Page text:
Children in school will continue to be taught the Holocaust as the historical basis to Canadian history.
At the end of the day—of the election—an above average Prime Minister took an average party—and (barely) beat (don’t forget that Dion was charging back—than the CTV interview) a below average leader of the Opposition and his below average party—for a new Parliament that changed little—and wasted time and money—for the ponderous incremental aggrandizement of one person—the Prime Minister. Like a boring Stanley Cup final—Canada’s fortieth (?)---amounted to little.
At the end of the day—this will be forgotten. What will become most important—to the fewer and fewer Canadians who pay attention—will be how the Prime Minister and his party deal with the worldwide economic crisis. If the Canadian economy goes south—questions will be asked “how much did Stephen Harper know—and when—and is this why he called the election in the first place—to avoid a meltdown while in Parliament?”
What about the theory that Stephen Harper presented—recently—that Canada was moving Conservative. The elections results don’t bear this out. Quebec is the second largest province in the land—and it isn’t going Conservative. Gains were made in Atlantic Canada—but seats were lost in Newfoundland and Labrador—you can’t say the Atlantic provinces are going Conservative.
Ontario and BC are going conservative—the prairie provinces already are—except for that little trouble coming in Edmonton—but it isn’t true that Canada is going Conservative.
Jean Charest—the current Quebec Premier and former Progressive Conservative star was once a name dropped in many circles for Prime Minister. He did not help Prime Minister Harper—he has a minority government in Quebec—elections are coming there and he wants a majority. Knowing Jean Charest’s ambition---and the likelihood that he will rule Quebec after that provincial election suggests to me—help won’t be coming anytime soon to Stephen Harper’s Conservatives in La Belle Province.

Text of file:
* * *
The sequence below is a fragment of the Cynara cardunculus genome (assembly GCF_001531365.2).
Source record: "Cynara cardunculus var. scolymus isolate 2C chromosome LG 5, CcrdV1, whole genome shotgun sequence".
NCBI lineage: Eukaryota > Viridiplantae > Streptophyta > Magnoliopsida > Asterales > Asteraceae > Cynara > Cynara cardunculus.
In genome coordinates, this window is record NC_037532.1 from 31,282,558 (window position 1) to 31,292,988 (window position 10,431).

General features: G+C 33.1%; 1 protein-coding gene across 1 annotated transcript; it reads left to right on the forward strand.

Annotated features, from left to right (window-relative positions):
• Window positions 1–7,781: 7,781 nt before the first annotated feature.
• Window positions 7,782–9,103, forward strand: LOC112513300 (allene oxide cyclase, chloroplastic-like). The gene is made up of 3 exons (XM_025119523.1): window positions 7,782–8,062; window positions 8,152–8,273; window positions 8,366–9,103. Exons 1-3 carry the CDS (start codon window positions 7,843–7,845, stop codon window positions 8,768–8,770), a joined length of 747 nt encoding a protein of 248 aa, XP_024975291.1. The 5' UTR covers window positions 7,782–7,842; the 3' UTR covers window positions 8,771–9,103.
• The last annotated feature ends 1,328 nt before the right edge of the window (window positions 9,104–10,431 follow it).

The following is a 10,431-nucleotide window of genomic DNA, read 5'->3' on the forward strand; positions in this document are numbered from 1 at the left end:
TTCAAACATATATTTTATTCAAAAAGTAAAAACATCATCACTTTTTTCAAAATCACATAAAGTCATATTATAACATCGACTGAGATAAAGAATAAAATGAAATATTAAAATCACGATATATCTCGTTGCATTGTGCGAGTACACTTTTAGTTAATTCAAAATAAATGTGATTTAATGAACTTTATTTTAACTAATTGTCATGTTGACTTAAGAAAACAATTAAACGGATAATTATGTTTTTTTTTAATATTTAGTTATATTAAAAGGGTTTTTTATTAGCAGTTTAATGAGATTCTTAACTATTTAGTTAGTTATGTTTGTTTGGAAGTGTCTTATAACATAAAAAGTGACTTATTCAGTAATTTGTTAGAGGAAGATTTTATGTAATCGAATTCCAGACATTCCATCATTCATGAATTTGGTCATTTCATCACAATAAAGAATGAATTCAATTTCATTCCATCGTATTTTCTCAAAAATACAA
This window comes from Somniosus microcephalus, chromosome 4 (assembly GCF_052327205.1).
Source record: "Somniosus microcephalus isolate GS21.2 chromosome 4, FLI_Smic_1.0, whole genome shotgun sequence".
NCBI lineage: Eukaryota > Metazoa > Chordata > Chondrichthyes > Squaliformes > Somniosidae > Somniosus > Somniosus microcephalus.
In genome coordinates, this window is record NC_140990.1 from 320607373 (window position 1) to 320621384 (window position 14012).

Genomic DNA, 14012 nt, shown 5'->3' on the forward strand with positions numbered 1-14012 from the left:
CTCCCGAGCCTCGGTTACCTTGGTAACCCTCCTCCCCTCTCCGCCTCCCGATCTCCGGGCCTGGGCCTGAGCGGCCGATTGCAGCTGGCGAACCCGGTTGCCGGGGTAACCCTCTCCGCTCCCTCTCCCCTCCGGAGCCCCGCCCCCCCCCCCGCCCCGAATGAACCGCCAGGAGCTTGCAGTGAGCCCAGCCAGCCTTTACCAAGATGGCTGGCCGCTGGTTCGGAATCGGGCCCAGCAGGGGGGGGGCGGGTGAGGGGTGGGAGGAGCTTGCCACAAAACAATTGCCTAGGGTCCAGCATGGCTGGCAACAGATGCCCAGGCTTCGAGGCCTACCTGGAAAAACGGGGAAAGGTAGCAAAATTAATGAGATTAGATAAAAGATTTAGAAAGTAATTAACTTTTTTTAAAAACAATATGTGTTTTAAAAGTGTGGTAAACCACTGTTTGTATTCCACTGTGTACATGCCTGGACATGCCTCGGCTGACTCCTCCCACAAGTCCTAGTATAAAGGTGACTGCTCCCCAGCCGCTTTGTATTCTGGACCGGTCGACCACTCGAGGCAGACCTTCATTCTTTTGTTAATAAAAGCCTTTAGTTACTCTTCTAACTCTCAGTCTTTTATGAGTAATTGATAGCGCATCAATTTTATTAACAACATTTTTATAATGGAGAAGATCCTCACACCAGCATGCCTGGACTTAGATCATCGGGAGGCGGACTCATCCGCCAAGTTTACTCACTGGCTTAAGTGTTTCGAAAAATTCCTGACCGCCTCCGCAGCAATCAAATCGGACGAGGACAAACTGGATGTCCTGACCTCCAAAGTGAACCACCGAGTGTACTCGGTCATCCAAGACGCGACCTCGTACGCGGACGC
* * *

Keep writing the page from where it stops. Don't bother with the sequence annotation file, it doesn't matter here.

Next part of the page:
When one thinks about the staggering amount of political and actual capital the Prime Minister invested in Quebec relations—and looks at this electoral outcome---and the position of the Prime Minister on Canada’s budgets---and the fact that every major city—where the Conservatives failed to win one seat—wants infrastructure dollars---while Quebec continues to scream for more—what precisely is the Prime Minister going to say to someone like James Moore in suburban metro Vancouver—where his big win will be accompanied by bigger expectations for money—when according to the Prime Minister—the only dollars available are for the banks.
‘Yes James—I will be getting those hundreds of millions out to your friend Gordon Campbell—he of the carbon tax---as quickly as I can. I’ll tell Toronto and Ontario where I won more than double the seats to go to hell—I’ll tell Alberta who gives me more seats than BC to wait----and I’ll make everybody west of Quebec happy by telling that province to “get stuffed” there’s no money for you.’
Or, does the Prime Minister take up Opposition parties platforms—and start the FDR-look alike project—of spending deficit dollars to build up the crumbling urban and national infrastructures? What about all the promises made during the election—about prudence?
If Canada runs steady for the next year—than Harper will likely be Prime Minister for at least another six years. If it doesn’t and the proverbial other economic shoe—that no-one really talked about during the election//recession---drops--- and the Liberals can get their reformist House in order—than this may be PM Harper’s swan song-a sign that an electoral win of “the Canadian election that never was”--- is infacto defacto—told ya so-- a loss.
With considerably less vigour I conclude—that once again-- “you heard it hear first”.